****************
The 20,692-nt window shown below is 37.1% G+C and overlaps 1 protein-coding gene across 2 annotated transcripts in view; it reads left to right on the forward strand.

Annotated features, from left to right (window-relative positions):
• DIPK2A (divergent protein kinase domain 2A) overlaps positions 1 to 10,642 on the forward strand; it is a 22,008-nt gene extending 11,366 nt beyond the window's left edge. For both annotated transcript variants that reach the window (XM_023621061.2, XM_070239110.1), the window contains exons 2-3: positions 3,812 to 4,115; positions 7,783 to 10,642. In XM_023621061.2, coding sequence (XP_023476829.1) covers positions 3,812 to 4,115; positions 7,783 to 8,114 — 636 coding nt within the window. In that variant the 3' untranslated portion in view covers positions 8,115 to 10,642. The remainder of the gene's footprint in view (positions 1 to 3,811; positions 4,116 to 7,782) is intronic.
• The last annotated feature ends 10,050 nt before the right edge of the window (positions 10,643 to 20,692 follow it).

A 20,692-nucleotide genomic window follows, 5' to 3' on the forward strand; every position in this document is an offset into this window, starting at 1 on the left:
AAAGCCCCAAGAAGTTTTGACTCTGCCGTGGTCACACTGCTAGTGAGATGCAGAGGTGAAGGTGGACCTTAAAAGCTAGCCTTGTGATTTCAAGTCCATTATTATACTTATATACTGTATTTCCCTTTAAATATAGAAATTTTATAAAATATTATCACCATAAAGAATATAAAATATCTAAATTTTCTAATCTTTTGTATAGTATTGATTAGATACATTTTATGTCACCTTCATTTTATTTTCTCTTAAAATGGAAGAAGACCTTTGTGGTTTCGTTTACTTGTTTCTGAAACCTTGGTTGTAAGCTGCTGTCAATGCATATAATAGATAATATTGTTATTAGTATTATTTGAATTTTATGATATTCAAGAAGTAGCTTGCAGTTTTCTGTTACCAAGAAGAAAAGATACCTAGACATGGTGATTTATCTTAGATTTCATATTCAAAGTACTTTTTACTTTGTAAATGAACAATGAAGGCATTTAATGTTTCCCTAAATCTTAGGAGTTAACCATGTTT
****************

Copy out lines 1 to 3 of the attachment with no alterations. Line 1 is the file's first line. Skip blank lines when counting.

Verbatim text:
The 20,692-nt window shown below is 37.1% G+C and overlaps 1 protein-coding gene across 2 annotated transcripts in view; it reads left to right on the forward strand.

Annotated features, from left to right (window-relative positions):
• DIPK2A (divergent protein kinase domain 2A) overlaps positions 1 to 10,642 on the forward strand; it is a 22,008-nt gene extending 11,366 nt beyond the window's left edge. For both annotated transcript variants that reach the window (XM_023621061.2, XM_070239110.1), the window contains exons 2-3: positions 3,812 to 4,115; positions 7,783 to 10,642. In XM_023621061.2, coding sequence (XP_023476829.1) covers positions 3,812 to 4,115; positions 7,783 to 8,114 — 636 coding nt within the window. In that variant the 3' untranslated portion in view covers positions 8,115 to 10,642. The remainder of the gene's footprint in view (positions 1 to 3,811; positions 4,116 to 7,782) is intronic.